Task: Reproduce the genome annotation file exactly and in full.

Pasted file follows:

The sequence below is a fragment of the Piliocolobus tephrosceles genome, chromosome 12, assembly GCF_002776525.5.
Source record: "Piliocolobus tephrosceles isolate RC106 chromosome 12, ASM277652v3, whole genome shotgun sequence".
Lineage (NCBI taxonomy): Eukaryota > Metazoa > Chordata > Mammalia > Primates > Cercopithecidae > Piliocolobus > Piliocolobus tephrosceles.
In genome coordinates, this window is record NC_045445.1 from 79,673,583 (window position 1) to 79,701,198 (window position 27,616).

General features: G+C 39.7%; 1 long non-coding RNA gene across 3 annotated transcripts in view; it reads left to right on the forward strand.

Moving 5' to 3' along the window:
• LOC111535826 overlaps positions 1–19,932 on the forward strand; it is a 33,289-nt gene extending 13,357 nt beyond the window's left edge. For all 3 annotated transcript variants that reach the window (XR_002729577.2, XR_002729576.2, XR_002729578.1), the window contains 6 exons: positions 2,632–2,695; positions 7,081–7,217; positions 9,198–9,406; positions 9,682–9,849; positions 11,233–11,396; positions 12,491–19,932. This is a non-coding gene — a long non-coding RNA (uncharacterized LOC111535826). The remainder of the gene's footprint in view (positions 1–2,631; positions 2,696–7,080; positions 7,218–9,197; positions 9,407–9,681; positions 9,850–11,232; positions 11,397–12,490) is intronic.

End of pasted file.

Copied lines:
The sequence below is a fragment of the Piliocolobus tephrosceles genome, chromosome 12, assembly GCF_002776525.5.
Source record: "Piliocolobus tephrosceles isolate RC106 chromosome 12, ASM277652v3, whole genome shotgun sequence".
Lineage (NCBI taxonomy): Eukaryota > Metazoa > Chordata > Mammalia > Primates > Cercopithecidae > Piliocolobus > Piliocolobus tephrosceles.
In genome coordinates, this window is record NC_045445.1 from 79,673,583 (window position 1) to 79,701,198 (window position 27,616).

General features: G+C 39.7%; 1 long non-coding RNA gene across 3 annotated transcripts in view; it reads left to right on the forward strand.

Moving 5' to 3' along the window:
• LOC111535826 overlaps positions 1–19,932 on the forward strand; it is a 33,289-nt gene extending 13,357 nt beyond the window's left edge. For all 3 annotated transcript variants that reach the window (XR_002729577.2, XR_002729576.2, XR_002729578.1), the window contains 6 exons: positions 2,632–2,695; positions 7,081–7,217; positions 9,198–9,406; positions 9,682–9,849; positions 11,233–11,396; positions 12,491–19,932. This is a non-coding gene — a long non-coding RNA (uncharacterized LOC111535826). The remainder of the gene's footprint in view (positions 1–2,631; positions 2,696–7,080; positions 7,218–9,197; positions 9,407–9,681; positions 9,850–11,232; positions 11,397–12,490) is intronic.